4. Fluency is an explicit focus that is modeled by the teacher, student practice focuses on accuracy and automaticity, and students receive frequent feedback on progress.
  5. Comprehension monitoring and strategies for building comprehension are explicitly taught and practiced.
  6. Vocabulary instruction is systematic and explicit for words not in students speaking vocabulary.
  7. A variety of texts, narrative and informational, are taught and are used to develop students’ background knowledge.

These features are described in more detail in a widely used document disseminated by the The Reading League, a national non-profit dedicated to the increasing knowledge about the Science of Reading. Success for All has utilized these features of the Science of Reading since its inception. Structures for instruction in phonemic awareness and phonics are embedded in Curiosity Corner for Pre-k, in KinderCorner for Kindergarten, in Reading Roots for grade 1, in Word Power for grade 2, and in Reading Wings for later grades. Direct instruction, interactive group practice, and cooperative learning to provide rich opportunities for partner practice, are strands that link all of these components. Decodable readers that support the presentation sequence for letter sounds allow for decoding in continuous text, and experience with both narrative and informational examples. See the links below for samples of lessons from each of these components.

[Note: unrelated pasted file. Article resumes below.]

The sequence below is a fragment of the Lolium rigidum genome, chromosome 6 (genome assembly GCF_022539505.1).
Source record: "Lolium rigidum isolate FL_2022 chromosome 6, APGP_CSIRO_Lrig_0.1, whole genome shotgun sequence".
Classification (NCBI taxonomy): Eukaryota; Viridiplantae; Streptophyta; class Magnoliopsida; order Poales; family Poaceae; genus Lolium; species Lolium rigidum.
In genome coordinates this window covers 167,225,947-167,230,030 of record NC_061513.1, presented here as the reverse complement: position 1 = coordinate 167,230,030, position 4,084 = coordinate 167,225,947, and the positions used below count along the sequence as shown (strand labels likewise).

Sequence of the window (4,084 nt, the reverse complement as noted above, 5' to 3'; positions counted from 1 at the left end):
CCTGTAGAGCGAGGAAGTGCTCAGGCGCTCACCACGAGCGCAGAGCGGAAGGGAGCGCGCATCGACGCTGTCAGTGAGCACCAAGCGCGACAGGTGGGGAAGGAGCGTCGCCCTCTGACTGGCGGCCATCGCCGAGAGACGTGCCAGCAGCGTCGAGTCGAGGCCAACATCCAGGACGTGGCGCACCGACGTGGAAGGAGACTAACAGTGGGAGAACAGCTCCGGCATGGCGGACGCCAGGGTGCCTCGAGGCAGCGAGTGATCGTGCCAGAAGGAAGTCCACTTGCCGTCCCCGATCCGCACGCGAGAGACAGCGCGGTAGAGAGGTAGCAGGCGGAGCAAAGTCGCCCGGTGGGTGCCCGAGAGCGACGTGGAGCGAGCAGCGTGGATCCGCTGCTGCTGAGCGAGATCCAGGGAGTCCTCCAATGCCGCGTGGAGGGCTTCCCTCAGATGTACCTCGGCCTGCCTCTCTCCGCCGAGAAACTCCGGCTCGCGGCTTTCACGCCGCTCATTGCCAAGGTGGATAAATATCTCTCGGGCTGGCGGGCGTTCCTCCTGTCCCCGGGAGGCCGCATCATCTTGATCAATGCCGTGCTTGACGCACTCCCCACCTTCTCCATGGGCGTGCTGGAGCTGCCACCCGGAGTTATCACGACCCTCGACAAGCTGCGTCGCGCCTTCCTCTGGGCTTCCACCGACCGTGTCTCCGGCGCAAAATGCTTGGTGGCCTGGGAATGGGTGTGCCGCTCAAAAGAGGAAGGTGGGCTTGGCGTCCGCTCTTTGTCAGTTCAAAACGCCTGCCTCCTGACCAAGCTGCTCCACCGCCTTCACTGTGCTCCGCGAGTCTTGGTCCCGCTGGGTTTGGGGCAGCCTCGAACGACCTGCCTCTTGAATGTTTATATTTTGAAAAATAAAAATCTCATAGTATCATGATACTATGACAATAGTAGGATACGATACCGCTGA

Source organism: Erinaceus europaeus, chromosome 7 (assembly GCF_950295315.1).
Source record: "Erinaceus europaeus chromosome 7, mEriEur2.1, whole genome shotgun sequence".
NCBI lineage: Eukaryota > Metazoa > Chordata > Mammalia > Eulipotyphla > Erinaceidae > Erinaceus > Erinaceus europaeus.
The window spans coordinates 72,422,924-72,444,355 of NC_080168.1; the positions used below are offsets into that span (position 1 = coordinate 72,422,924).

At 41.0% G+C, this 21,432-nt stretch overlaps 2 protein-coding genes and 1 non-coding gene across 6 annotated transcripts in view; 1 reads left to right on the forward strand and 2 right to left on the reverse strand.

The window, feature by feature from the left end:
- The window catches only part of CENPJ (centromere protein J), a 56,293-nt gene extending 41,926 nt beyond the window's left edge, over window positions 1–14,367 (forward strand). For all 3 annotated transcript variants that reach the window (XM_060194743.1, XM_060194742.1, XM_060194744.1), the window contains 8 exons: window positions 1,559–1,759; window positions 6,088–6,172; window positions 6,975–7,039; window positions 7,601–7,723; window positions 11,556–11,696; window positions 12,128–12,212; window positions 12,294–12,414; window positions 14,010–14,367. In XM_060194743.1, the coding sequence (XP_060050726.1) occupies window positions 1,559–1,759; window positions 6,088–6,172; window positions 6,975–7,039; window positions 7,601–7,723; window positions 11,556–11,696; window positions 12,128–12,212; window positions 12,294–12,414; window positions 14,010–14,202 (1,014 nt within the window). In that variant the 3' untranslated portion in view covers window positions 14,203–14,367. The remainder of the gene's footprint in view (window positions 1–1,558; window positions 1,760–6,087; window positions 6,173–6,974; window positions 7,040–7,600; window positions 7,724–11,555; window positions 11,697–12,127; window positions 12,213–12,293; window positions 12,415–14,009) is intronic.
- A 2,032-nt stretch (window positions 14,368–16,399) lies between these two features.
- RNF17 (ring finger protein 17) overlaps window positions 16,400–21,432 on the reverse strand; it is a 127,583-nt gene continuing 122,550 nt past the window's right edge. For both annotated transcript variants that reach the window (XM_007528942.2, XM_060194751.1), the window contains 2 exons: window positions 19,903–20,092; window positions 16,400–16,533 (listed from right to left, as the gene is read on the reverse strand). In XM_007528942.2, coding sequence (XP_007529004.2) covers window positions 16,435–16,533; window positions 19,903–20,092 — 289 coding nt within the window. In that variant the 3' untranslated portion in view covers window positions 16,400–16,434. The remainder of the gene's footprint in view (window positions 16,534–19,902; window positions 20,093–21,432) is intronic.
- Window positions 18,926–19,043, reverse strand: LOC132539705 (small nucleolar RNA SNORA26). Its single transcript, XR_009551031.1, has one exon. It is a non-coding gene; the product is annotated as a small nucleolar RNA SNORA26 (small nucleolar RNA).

Reading fluency has a strong focus in both Reading Roots and Reading Wings, which both include tools that allow students to assist each other with practice, and see their progress as their fluency grows. Direct instruction teaches students strategies for reading, including reading accurately, reading smoothly using the punctuation, reading with expression, and reading at the appropriate rate. Teachers use video models to teach students how to provide feedback to each other as they practice. Gradually increasing fluency targets set gradually increasing expectations for fluency, so students experience both success and challenge. See the links below for samples of the instructional materials designed to support growth of fluency.